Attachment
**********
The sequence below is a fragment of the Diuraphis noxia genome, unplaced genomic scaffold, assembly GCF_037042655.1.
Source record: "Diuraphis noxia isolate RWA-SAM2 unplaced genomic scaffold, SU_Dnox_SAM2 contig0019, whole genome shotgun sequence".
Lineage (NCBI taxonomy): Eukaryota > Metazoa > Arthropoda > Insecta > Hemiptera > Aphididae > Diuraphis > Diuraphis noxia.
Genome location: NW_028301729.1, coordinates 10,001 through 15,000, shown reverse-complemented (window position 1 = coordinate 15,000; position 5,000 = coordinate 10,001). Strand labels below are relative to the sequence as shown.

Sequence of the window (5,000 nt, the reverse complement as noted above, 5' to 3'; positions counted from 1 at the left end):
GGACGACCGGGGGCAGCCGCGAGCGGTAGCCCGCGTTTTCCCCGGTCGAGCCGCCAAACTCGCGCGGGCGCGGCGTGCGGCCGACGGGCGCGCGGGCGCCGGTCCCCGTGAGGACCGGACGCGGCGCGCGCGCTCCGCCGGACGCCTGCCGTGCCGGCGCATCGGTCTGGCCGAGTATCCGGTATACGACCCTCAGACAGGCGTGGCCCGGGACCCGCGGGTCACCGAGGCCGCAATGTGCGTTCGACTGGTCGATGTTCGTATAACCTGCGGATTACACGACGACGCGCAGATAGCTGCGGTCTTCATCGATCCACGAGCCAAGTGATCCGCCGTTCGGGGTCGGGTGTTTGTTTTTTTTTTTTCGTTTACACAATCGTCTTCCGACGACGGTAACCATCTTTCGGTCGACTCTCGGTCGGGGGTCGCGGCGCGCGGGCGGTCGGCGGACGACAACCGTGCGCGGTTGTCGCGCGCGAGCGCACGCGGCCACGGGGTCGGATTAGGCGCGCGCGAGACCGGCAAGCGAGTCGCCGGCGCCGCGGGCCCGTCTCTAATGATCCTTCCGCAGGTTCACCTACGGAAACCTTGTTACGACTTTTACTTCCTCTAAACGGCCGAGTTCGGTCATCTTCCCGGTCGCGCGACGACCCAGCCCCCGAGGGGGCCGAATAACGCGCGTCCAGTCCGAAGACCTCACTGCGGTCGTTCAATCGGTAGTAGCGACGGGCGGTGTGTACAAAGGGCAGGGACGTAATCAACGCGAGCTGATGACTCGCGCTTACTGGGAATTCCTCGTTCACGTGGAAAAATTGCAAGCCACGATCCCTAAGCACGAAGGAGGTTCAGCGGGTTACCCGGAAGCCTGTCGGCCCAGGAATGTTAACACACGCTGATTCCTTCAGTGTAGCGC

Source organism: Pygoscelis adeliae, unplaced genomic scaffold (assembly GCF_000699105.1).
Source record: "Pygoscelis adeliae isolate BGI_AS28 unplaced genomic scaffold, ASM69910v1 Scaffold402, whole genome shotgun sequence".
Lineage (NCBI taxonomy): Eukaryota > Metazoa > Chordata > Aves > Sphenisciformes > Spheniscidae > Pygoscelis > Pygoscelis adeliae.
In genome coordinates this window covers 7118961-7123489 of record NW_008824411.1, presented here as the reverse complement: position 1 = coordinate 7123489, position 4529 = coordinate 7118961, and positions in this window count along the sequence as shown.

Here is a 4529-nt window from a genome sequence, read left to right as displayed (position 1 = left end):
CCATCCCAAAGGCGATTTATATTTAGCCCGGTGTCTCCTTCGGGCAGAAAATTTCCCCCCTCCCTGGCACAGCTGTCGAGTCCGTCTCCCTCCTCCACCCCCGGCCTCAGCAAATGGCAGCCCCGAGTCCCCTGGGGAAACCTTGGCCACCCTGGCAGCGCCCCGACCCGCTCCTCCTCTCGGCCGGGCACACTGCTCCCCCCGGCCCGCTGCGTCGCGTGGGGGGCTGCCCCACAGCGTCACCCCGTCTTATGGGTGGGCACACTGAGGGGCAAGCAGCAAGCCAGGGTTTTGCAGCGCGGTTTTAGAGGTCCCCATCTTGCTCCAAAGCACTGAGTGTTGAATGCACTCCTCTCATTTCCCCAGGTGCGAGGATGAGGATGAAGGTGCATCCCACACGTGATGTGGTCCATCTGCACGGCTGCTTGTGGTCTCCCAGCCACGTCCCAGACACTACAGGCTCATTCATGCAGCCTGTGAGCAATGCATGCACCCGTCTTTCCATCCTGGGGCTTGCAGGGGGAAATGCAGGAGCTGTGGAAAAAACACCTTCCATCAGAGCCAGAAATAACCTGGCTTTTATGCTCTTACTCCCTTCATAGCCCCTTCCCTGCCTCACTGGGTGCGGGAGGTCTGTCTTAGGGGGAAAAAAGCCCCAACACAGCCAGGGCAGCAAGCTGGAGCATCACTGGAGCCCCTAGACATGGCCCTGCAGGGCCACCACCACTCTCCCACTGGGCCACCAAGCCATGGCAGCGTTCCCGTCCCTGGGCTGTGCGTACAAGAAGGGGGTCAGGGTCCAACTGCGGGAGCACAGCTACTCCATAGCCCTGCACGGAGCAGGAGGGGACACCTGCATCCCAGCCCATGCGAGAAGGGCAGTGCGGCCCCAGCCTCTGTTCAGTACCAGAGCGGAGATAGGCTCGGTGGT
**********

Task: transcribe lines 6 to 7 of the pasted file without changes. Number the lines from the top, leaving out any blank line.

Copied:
GGACGACCGGGGGCAGCCGCGAGCGGTAGCCCGCGTTTTCCCCGGTCGAGCCGCCAAACTCGCGCGGGCGCGGCGTGCGGCCGACGGGCGCGCGGGCGCCGGTCCCCGTGAGGACCGGACGCGGCGCGCGCGCTCCGCCGGACGCCTGCCGTGCCGGCGCATCGGTCTGGCCGAGTATCCGGTATACGACCCTCAGACAGGCGTGGCCCGGGACCCGCGGGTCACCGAGGCCGCAATGTGCGTTCGACTGGTCGATGTTCGTATAACCTGCGGATTACACGACGACGCGCAGATAGCTGCGGTCTTCATCGATCCACGAGCCAAGTGATCCGCCGTTCGGGGTCGGGTGTTTGTTTTTTTTTTTTCGTTTACACAATCGTCTTCCGACGACGGTAACCATCTTTCGGTCGACTCTCGGTCGGGGGTCGCGGCGCGCGGGCGGTCGGCGGACGACAACCGTGCGCGGTTGTCGCGCGCGAGCGCACGCGGCCACGGGGTCGGATTAGGCGCGCGCGAGACCGGCAAGCGAGTCGCCGGCGCCGCGGGCCCGTCTCTAATGATCCTTCCGCAGGTTCACCTACGGAAACCTTGTTACGACTTTTACTTCCTCTAAACGGCCGAGTTCGGTCATCTTCCCGGTCGCGCGACGACCCAGCCCCCGAGGGGGCCGAATAACGCGCGTCCAGTCCGAAGACCTCACTGCGGTCGTTCAATCGGTAGTAGCGACGGGCGGTGTGTACAAAGGGCAGGGACGTAATCAACGCGAGCTGATGACTCGCGCTTACTGGGAATTCCTCGTTCACGTGGAAAAATTGCAAGCCACGATCCCTAAGCACGAAGGAGGTTCAGCGGGTTACCCGGAAGCCTGTCGGCCCAGGAATGTTAACACACGCTGATTCCTTCAGTGTAGCGC

Source organism: Pygoscelis adeliae, unplaced genomic scaffold (assembly GCF_000699105.1).